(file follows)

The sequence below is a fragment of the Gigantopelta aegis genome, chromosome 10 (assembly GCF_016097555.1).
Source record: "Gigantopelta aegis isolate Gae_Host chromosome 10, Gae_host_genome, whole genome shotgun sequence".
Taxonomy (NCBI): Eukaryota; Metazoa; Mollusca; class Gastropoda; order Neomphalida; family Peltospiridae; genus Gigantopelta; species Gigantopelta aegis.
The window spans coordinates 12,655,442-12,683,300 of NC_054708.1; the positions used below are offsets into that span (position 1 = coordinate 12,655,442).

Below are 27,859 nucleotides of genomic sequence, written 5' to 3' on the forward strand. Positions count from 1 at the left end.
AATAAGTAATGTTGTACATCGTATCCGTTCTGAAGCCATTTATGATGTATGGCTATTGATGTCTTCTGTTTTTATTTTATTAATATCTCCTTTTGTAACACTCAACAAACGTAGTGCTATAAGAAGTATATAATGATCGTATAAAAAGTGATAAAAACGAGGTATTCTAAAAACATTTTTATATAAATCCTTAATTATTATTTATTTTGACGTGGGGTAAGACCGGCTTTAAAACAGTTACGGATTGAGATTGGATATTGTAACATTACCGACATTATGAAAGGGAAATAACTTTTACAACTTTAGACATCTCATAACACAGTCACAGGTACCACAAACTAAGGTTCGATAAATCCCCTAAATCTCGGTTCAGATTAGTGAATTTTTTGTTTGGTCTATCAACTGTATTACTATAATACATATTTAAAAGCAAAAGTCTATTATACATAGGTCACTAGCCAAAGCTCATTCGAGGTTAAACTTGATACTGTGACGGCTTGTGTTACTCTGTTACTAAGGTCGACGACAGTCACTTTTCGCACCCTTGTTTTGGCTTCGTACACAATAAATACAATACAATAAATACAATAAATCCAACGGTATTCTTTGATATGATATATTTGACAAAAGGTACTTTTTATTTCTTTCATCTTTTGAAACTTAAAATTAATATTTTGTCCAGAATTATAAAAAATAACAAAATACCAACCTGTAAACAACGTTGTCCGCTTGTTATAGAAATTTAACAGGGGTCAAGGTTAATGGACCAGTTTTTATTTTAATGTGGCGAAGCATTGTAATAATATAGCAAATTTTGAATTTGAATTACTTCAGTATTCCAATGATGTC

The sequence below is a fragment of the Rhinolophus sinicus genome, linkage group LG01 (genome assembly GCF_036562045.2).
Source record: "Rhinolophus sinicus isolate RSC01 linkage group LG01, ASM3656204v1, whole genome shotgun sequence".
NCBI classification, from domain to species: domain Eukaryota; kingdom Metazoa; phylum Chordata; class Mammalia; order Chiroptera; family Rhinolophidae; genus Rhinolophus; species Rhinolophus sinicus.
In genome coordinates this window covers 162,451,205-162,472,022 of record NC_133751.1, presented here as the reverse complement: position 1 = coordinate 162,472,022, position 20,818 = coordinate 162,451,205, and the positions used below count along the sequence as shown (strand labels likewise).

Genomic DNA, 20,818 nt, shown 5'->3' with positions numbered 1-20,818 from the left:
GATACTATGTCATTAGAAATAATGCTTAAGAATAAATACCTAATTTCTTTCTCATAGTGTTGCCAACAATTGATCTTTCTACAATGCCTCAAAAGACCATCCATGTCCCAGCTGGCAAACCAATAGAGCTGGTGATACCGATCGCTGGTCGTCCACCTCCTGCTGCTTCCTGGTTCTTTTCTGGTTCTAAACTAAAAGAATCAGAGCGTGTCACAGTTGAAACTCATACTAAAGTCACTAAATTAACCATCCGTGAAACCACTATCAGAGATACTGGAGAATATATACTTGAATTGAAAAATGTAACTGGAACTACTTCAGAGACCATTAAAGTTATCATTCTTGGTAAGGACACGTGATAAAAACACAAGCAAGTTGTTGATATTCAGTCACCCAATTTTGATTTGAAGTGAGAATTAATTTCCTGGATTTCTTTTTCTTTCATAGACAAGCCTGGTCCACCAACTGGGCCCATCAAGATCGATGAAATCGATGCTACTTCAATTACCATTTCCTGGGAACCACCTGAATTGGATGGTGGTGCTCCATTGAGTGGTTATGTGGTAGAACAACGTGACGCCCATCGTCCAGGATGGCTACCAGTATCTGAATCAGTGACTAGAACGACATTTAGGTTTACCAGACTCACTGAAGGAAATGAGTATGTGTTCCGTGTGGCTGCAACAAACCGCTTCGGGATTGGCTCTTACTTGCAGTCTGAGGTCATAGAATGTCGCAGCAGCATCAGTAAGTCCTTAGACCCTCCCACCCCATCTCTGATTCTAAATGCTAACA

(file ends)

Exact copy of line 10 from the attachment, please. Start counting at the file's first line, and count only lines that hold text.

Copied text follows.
In genome coordinates this window covers 162,451,205-162,472,022 of record NC_133751.1, presented here as the reverse complement: position 1 = coordinate 162,472,022, position 20,818 = coordinate 162,451,205, and the positions used below count along the sequence as shown (strand labels likewise).